Dear Cecil: Is it true that Thomas Edison’s last breath is preserved in a test tube at the Henry Ford Museum outside Detroit? Listener, Mike Murphy show, KCMO radio, Kansas City, Missouri
What’s with you guys in KC? Einstein’s brain wasn’t enough? As a matter of fact, Edison’s last breath is preserved at the Henry Ford Museum, after a fashion. Ford was a great admirer of Edison’s, having once served as chief engineer at the Detroit Edison Company; later the two became fast friends. Ford re-created Edison’s Menlo Park workshop in Greenfield Village, the collection of historic buildings next to the Ford museum, and it’s possible he wanted to re-create Edison himself, after a manner of speaking. Supposedly Ford asked Edison’s son Charles to hold a test tube next to his father’s mouth when he breathed his last in 1931. Ford’s motive for this odd request is obscure. He is known to have been interested in reincarnation, and some say he thought the spirit exited the body with one’s last breath; ergo, what he was collecting was essence of Edison, no doubt for reconstitution at some later date. Others say he just wanted a souvenir of his departed buddy. Whatever the case, it’s likely that any Edisonian vestiges, if in fact there ever were any, have long since leaked out. The tube was discovered in the Ford family home in 1950 after both Henry and his wife had died. It’s now on display at the Ford museum, just in case you wanted to make any last-minute amendments to your vacation plans.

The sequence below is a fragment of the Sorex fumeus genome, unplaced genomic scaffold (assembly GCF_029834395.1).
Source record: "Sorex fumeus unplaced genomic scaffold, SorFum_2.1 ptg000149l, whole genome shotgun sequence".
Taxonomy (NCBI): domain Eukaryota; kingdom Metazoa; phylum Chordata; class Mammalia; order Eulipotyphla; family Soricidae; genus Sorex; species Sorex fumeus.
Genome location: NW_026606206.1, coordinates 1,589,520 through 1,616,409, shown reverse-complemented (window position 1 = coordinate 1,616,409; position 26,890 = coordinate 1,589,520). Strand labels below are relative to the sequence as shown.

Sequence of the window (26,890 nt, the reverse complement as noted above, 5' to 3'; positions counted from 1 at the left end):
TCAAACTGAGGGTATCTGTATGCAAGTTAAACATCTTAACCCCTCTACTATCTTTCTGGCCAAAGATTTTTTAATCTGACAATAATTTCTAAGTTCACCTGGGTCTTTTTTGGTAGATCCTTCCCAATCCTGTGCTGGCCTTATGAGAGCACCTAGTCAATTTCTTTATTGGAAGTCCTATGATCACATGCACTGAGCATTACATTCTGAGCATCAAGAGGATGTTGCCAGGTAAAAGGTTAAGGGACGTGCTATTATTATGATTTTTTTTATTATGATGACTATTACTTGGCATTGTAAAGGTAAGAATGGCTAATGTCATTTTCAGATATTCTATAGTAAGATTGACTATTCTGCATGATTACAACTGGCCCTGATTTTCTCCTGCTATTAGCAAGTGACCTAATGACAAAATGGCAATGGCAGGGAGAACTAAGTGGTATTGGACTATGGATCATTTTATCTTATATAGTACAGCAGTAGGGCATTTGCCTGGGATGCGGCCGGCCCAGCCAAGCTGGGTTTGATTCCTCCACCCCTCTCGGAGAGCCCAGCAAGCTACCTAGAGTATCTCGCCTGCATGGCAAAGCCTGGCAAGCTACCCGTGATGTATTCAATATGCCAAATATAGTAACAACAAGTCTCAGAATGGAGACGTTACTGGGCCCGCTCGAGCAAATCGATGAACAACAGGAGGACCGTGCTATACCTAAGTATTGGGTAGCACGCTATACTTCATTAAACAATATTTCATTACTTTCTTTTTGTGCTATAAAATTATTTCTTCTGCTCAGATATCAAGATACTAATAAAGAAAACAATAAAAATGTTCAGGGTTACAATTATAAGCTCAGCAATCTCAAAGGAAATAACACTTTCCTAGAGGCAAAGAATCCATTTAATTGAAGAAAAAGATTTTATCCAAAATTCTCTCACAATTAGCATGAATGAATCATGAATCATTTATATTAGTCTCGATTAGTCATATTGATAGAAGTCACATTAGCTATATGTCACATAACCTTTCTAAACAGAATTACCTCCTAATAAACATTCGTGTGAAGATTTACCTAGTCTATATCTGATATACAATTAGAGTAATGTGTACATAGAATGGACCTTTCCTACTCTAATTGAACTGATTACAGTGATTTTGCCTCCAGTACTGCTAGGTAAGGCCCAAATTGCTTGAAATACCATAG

Send questions to Cecil via firstname.lastname@example.org.